For more information, visit dss.mo.gov/covid-19.
Montana – UPDATED
The phased approach to reopening Montana is no longer in force. Residents are encouraged to wear cloth masks or face coverings in public. Employers should develop and implement appropriate policies for social distancing and protective equipment, temperature checks and/or symptom screening, sanitation, and use and disinfection of high-traffic areas.
For more information, visit covid19.mt.gov.
Nebraska – UPDATED
Businesses should encourage face masks to be worn at all times, maintain 6 feet of social distancing between everyone in the store and queue lines should be marked to ensure 6 feet between each customer, and increase cleaning and sanitation for frequently touched surfaces.
For more information, visit dhhs.ne.gov/pages/Coronavirus.aspx.
Nevada – UPDATED
Retail businesses are limited to 50% indoor maximum capacity, must establish 6 feet of social distancing between everyone in the store, require both employees and customers to wear face masks, and increase cleaning and sanitation protocols on all frequently touched surfaces.
For more information, visit www.nvhealthresponse.nv.gov/info/business.
Face coverings are required when indoors and in public or shared areas, even when others are not around. Employers should take the temperature of all employees who enter the store before their shift, follow CDC guidance for cleaning the store, and ensure 6 feet of social distancing between everyone in the store.
For more information, visit www.nh.gov/covid19/resources-guidance/businesses.htm.
All businesses must require employees and customers to remain at least 6 feet apart, require everyone to wear face masks, provide face masks for employees, provide approved sanitization materials to employees and visitors, routinely clean and disinfect all high-touch areas, conduct daily health checks, and not allow sick employees to enter the workplace. All retailers must operate at 50% capacity.
For more information, visit https://business.nj.gov/covid.
New Mexico – UPDATED
Retailers must adhere to maximum occupancy limits per the State’s Public Health Order, utilize signs or floor decals to support 6-foot social distancing, encourage customers to wear face masks, and increase their cleaning and sanitization efforts on frequently touched surfaces.
For more information, visit www.newmexico.gov/jobs-the-economy/.
The Governor requires all individuals over the age of two to wear a face covering when in a public place and unable to maintain a six-foot distance from others, and businesses can deny entry to anyone not wearing a face covering who is over the age of 2 and medically able to tolerate a covering. Essential employees must wear face coverings when in direct contact with customers or the public. Employers must provide masks to employees. County specific guidelines for businesses can be found on the government website.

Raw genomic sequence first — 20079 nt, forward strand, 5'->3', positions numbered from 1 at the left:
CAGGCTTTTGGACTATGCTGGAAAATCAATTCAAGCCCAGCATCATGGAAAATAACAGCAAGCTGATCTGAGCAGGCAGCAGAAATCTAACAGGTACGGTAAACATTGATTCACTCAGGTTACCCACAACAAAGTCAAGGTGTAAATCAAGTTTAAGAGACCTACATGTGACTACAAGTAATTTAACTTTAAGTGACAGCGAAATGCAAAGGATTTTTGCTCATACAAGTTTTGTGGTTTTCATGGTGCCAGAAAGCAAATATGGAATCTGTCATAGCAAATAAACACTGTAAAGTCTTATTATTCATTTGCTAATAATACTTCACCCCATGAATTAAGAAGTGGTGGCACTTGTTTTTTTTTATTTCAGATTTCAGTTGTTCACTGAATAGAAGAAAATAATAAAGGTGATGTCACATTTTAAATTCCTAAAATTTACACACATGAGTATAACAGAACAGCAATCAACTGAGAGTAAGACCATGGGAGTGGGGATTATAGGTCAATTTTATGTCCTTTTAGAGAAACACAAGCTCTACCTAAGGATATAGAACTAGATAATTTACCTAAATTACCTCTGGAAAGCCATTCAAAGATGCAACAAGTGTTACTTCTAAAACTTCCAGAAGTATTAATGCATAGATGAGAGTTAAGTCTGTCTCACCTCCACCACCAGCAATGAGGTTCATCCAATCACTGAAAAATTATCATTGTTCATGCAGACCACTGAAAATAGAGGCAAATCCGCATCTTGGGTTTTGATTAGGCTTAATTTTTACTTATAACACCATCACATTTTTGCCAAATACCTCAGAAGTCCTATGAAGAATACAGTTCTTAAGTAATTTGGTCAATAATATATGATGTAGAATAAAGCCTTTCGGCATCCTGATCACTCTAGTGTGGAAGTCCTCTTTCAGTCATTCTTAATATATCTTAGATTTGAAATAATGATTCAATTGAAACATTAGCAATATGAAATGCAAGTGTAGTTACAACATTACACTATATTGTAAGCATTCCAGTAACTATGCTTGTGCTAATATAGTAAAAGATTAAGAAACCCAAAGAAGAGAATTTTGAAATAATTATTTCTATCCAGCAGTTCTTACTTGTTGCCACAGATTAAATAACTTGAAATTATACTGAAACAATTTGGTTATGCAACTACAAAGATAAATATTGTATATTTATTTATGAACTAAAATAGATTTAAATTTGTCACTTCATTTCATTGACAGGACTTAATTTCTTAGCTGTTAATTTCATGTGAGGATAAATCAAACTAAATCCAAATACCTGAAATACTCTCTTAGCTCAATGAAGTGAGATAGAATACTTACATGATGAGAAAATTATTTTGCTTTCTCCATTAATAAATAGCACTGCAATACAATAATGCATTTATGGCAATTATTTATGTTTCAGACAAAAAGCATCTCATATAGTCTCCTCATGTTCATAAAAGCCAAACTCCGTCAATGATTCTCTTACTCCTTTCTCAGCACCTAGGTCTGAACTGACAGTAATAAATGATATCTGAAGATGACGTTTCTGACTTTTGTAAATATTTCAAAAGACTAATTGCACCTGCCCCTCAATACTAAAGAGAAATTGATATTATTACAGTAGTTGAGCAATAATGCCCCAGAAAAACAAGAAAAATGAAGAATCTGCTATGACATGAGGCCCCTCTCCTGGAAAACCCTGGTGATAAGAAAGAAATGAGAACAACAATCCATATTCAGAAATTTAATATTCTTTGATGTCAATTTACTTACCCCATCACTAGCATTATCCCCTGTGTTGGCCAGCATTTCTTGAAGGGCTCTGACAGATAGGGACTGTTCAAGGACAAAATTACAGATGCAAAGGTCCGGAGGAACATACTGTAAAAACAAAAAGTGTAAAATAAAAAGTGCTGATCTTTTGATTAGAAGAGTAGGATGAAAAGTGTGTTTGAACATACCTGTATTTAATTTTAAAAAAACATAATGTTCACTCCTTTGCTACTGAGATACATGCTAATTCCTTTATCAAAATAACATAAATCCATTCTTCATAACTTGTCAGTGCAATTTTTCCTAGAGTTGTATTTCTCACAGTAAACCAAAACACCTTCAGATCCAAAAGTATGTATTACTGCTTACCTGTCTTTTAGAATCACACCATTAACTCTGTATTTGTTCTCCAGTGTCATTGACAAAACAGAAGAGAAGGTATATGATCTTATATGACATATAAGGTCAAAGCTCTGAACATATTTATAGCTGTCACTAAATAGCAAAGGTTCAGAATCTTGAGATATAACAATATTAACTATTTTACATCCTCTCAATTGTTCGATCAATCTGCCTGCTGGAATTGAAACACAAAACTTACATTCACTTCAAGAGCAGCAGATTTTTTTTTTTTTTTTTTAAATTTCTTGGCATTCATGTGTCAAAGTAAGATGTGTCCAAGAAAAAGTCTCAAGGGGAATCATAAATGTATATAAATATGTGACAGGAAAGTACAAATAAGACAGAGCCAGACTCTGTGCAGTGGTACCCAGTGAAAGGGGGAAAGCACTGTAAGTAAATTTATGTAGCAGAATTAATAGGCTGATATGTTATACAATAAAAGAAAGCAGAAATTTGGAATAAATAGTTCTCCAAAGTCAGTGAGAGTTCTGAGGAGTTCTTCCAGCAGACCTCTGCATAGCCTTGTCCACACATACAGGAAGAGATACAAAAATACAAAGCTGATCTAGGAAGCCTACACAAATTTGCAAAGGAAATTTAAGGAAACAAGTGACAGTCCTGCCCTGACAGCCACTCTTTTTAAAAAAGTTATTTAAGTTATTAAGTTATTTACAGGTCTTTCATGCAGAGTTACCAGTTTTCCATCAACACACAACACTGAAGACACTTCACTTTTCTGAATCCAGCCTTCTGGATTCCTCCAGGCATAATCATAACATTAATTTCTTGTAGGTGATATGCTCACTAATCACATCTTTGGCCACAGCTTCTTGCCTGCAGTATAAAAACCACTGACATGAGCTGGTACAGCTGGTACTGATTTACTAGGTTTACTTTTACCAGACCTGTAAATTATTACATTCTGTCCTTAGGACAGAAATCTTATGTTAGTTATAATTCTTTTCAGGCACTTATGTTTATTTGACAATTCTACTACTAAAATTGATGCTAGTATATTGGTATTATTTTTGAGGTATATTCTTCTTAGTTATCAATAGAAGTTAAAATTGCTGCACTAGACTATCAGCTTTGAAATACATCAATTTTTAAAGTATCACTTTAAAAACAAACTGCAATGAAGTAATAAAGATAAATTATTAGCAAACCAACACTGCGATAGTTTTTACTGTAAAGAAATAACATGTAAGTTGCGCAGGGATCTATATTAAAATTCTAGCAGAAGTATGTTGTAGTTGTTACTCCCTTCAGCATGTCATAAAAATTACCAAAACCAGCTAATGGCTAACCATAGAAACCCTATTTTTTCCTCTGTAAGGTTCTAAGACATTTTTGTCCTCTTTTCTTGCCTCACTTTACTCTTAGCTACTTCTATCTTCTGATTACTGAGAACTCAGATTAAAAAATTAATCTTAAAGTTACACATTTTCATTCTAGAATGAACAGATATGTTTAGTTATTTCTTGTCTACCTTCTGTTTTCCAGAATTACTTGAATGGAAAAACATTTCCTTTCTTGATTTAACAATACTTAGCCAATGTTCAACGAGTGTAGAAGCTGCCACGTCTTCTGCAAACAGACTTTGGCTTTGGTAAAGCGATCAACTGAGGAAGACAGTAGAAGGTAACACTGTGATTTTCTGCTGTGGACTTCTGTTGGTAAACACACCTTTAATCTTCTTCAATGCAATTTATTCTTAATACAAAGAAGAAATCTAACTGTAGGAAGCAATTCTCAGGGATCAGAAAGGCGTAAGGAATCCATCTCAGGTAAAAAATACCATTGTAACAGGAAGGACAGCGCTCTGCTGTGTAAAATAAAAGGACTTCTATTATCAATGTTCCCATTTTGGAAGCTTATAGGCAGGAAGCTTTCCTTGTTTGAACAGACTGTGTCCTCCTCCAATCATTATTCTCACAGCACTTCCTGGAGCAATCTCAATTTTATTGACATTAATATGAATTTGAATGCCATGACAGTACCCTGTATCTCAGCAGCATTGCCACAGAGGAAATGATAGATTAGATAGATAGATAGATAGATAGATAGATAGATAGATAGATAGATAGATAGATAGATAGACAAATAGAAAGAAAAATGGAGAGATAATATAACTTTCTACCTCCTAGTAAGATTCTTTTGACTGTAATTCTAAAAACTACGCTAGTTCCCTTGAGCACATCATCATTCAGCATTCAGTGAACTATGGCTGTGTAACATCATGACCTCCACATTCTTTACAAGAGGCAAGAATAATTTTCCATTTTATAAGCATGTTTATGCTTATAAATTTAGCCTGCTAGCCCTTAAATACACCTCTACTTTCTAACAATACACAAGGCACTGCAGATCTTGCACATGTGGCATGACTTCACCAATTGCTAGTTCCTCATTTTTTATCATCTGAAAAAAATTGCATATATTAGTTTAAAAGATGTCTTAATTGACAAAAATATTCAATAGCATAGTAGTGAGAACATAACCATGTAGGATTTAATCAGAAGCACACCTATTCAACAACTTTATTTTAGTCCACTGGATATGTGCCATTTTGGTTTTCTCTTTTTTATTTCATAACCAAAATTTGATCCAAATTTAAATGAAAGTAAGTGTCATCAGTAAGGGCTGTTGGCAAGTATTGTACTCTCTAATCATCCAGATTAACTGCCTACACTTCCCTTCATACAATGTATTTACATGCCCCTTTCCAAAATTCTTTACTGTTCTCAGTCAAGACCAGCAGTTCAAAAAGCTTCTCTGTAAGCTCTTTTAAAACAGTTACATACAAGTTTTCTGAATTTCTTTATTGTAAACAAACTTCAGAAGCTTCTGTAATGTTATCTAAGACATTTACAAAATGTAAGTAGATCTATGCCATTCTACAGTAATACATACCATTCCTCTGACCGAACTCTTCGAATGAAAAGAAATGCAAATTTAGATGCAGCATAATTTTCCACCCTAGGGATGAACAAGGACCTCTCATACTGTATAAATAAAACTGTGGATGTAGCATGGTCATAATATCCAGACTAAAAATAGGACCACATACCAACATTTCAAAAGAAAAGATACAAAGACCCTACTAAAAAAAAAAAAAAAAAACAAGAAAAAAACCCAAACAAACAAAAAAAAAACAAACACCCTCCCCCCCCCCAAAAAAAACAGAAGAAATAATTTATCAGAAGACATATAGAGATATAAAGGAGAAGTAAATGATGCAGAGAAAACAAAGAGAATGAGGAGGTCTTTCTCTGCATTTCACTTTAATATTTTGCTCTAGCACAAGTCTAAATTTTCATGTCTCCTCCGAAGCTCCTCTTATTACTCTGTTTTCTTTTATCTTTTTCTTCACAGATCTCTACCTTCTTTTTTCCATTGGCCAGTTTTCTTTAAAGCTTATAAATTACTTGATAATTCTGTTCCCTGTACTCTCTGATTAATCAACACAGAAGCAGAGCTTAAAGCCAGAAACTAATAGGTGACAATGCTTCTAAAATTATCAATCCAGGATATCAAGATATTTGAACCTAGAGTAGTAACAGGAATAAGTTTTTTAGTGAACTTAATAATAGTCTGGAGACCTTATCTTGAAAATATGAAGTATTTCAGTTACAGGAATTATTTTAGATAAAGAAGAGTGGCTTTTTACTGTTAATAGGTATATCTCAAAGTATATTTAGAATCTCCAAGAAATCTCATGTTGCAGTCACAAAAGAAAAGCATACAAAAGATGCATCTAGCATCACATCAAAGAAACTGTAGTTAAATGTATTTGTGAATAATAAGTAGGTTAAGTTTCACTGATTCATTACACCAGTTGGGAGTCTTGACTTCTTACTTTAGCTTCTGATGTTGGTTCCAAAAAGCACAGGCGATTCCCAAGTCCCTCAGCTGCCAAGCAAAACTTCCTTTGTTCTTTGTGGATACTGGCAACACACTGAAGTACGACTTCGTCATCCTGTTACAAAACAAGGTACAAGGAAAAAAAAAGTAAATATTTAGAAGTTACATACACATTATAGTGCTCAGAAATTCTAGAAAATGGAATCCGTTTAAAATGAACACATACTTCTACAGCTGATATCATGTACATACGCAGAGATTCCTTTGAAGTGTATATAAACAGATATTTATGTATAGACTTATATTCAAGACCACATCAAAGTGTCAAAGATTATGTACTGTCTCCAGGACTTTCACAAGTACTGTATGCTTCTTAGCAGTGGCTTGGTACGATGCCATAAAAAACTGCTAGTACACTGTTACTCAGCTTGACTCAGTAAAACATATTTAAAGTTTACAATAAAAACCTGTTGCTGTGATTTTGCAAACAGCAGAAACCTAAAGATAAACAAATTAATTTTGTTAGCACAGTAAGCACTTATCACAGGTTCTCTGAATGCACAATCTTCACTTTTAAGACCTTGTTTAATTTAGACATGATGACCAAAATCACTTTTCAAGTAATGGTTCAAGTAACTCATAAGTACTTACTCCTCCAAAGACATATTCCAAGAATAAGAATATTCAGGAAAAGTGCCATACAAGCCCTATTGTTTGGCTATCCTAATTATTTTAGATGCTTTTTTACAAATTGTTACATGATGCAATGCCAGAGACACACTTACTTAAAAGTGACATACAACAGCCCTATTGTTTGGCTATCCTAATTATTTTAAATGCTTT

For more information, visit forward.ny.gov.
North Carolina – UPDATED
Face coverings are required when leaving the home and inside all public settings. It is recommended that businesses advise employees to wear cloth face coverings and provide workers with face masks. Indoor maximum capacity has increased to 100% for retail businesses.
For more information, visit www.nc.gov/covid19.
Employees and the public should wear face coverings especially in settings where social distancing may be difficult to maintain. Employers should encourage use of cloth face coverings to employees whose duties require close contact with other employees and/or the public.
For more information, visit www.health.nd.gov/diseases-conditions/coronavirus.
Businesses must require all employees and customers to wear facial coverings, ensure 6 feet of social distancing between everyone, and place hand sanitizers in high contact locations.
For more information, visit coronavirus.ohio.gov/wps/portal/gov/covid-19/home.
Employers are to encourage employees to wear face masks unless they are in a separated workstation or office. Employees who come in contact with the public are encouraged to wear gloves and a mask.
For more information, visit oklahoma.gov/covid19.html.
The Governor recommends that individuals wear cloth masks when in public. Under Mask and Face Covering Guidance for Businesses, retailers must require employees to wear masks. Employers must develop and comply with policies and procedures that provide for accommodations and exemptions from the mask or face covering requirement. These businesses may require customers and visitors to wear face coverings.
For more information, visit coronavirus.oregon.gov/.
Businesses must increase their cleaning and disinfecting efforts, enforce face coverings for both employees and customers, and enforce social distancing measures. All businesses can operate at 75% capacity.
For more information, visit www.governor.pa.gov/covid-19.
Everyone is encouraged to wear face masks outside of their houses, maintain at least six feet of distance, and practice regular hygiene and washing their hands.